The federal government will be unveiling a new food security program for the North within the next few months.
Yvonne Jones, Labrador's Member of Parliament, was in Iqaluit Tuesday to announce infrastructure funding for airport upgrades across Nunavut.
The federal government is giving $12.7 million to First Air to build a bigger and better cargo warehouse at the Iqaluit airport. The airline's current cargo facility is 69 years old — the company turned 72 this year.
Speaking to reporters, Jones said details on a new food security program aren't far away.
"We can expect that the Government of Canada will come forward with a new program around food security in the next few months," Jones said.
"In terms of giving you a definite time frame, I'm unable to do that today. But I can tell you that work is well underway to finalize what a new program will look like."
Recommendations from final reports on community consultations are being reviewed by "a working group of Northerners," Jones said. The group includes Indigenous and territorial leaders, as well as community members, she said.
First Air funding should help food prices
The money for the airport upgrades was made from the National Trade Corridors Fund — a $2 billion pool of money over 11 years, of which $400 million was set aside for trade and transportation infrastructure in the territories.
The Inuit-owned airline's application was among more than 300 the federal government received. A spokesperson for fellow Northern airline Canadian North confirmed to CBC News it did not submit an application for funding under the program.
First Air president Brock Friesen says the company has done what it can to help cut down the cost of food transportation, by flying more frequent freighters and having dedicated cargo planes rather than half-passenger-half-cargo flights.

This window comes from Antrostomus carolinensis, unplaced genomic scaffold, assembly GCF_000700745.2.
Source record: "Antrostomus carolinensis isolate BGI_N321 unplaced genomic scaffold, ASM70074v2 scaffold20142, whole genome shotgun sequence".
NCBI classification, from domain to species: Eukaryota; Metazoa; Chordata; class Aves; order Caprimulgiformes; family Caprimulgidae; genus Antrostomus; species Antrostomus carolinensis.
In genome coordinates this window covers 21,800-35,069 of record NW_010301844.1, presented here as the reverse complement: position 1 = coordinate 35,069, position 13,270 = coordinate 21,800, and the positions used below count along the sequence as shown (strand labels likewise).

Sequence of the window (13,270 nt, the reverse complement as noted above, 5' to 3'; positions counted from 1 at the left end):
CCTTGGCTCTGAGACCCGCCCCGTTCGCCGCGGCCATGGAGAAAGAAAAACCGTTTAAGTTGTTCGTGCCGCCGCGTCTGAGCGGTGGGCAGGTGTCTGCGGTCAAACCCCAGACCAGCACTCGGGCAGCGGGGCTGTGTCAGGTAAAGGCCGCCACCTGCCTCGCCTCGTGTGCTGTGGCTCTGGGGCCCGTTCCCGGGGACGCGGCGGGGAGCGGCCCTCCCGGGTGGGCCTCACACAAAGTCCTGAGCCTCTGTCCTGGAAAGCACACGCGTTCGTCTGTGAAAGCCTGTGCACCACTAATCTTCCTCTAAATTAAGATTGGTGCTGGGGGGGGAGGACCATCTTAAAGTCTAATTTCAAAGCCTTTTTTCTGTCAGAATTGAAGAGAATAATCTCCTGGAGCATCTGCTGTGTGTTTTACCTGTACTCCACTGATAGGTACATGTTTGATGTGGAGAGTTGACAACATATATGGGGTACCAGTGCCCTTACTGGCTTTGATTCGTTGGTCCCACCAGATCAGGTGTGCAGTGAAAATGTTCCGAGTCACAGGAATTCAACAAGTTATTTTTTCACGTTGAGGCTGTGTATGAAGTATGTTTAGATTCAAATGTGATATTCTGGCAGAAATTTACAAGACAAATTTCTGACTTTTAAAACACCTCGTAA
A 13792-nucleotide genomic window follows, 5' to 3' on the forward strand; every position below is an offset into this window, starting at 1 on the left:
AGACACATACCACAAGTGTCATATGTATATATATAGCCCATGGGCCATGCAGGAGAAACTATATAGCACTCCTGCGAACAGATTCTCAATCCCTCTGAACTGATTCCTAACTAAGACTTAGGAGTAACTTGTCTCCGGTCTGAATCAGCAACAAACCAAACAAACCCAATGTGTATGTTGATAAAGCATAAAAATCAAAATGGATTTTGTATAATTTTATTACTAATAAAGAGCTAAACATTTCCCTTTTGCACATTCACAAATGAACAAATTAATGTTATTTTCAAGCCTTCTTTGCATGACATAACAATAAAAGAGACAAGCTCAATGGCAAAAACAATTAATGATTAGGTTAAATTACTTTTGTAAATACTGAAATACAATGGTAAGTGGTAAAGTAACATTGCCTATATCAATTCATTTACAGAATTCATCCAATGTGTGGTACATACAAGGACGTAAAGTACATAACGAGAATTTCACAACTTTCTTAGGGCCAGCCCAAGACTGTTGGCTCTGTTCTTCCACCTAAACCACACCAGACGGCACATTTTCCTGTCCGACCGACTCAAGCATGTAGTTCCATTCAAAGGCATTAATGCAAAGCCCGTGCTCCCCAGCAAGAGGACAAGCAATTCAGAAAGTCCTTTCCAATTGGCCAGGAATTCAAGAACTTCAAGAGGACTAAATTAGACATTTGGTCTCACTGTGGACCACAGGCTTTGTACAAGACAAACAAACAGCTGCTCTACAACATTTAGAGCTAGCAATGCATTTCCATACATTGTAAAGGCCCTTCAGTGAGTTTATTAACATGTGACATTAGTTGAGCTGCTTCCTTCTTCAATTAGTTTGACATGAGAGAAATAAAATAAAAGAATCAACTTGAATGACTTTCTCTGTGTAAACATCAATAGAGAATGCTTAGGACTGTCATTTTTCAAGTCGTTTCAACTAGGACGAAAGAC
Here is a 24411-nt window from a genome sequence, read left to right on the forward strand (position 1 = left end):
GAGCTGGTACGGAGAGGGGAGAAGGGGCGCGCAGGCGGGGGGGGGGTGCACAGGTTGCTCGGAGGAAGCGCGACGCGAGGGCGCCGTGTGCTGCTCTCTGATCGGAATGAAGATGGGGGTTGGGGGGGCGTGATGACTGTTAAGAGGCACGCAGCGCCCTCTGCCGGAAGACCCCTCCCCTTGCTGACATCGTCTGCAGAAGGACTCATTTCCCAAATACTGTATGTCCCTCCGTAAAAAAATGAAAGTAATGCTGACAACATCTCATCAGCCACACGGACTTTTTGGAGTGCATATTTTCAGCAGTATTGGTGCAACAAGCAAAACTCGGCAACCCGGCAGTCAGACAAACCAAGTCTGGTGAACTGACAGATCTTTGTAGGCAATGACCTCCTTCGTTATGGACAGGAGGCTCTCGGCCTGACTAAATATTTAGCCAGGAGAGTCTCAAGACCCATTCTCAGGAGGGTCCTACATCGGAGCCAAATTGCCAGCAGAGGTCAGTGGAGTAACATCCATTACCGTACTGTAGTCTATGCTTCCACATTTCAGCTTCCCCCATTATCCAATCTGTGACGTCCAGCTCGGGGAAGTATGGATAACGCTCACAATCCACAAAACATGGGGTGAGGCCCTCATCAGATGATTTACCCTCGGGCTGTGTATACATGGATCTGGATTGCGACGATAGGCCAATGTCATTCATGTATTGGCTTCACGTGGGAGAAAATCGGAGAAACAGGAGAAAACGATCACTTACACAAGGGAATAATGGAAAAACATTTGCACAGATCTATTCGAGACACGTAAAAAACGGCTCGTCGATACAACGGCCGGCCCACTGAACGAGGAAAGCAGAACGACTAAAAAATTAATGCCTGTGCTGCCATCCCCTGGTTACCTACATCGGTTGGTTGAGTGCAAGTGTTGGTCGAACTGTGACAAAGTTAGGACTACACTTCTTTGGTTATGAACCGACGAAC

Both Friesen and Jones said this partnership should help ease the costs of hauling food North, which they hope will see savings passed on to consumers at the checkout lines.
"We think we're doing the right things as a business to drive the costs down, and that will be reflected in what individuals pay and what businesses pay for goods and services," Frisen said.
"I can't tell you what the retailers do once they get the stuff. I can only tell you how it works for us."
Asked how the federal government will ensure this investment will see savings passed on to consumers through the retailers, Jones said the chain of command system for getting food to families is under review, too.
"One of the things we've also been doing as part of the current program and the review, is looking at that mechanism. As to whether that is the best mechanism to get those subsidies to the homes of people who need to have that affordability of food," Jones said.
"You're going to be hearing a lot more about these programs. Hopefully it comes sooner rather than later."
$22.5 million for replacing airport buildings
Another $22.5 million was also announced to replace airport terminal buildings in Naujaat, Chesterfield Inlet, Whale Cove, Kugluktuk and Kimmirut.
The Government of Nunavut had also unsuccessfully applied for funding to relocate airports in Kimmirut and Pangnirtung, a winter road from the Kivalliq region to Manitoba, the Grays Bay road and port project, and marine development in Qikiqtarjuaq.
But the airport relocations may be moot.
During his speech, Friesen hinted at soon-to-be-announced new planes for First Air, ones which he said will "alleviate the need to spend a lot of money on runway expansion and runway relocation in the North."